Background: To determine the effect of antenatal steroids on the incidence of respiratory distress syndrome and the need for surfactant in low-birth-weight infants (501-1500 grams).
Methods: A 6 year cohort of 946 infants (396 received complete steroids and 550 received no steroids) was studied for the occurrence of respiratory distress syndrome and the need for surfactant following antenatal steroid therapy. A stratified analysis identified confounding baseline characteristics or effect modifiers. The covariates used were multiple birth, maternal race, sex, mode of delivery, Apgar score <7 at 5 minutes, birth weight and gestational age. A multivariate logistic regression model was used to adjust odds ratios simultaneously for all statistically significant covariates.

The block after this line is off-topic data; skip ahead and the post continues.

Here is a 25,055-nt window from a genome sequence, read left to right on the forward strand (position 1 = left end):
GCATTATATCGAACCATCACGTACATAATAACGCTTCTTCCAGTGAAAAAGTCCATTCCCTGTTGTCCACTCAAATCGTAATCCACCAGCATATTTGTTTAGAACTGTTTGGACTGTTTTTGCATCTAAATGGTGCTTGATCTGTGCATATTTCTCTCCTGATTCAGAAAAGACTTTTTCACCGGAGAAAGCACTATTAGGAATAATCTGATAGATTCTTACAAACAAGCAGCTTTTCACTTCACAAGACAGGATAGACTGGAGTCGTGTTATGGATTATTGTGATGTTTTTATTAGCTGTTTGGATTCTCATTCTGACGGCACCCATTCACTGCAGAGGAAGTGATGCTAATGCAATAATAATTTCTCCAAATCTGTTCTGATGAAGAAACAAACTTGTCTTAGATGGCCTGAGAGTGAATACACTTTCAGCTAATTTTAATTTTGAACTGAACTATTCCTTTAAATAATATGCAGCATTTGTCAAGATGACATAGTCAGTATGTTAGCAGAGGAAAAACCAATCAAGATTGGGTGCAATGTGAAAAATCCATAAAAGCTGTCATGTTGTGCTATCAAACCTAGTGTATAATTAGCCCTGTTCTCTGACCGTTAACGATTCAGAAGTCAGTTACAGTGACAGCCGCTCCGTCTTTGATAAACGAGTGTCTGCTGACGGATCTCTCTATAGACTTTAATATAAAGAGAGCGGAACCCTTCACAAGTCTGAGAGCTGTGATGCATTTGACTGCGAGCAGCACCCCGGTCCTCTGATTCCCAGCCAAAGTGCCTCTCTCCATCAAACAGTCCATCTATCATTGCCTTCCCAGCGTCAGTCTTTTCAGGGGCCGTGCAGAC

Results: Multiple gestation and race were effect modifiers. The reduction in RDS was greatest among singleton infants of black mothers with no significant reduction for multiple gestation white infants. The need for surfactant following steroids was reduced only in the group of singletons of other race (not black or white).
Conclusion: In this retrospective analysis of cohort data collected prospectively antenatal steroid therapy did not reduce the incidence of RDS in multiple gestation white infants.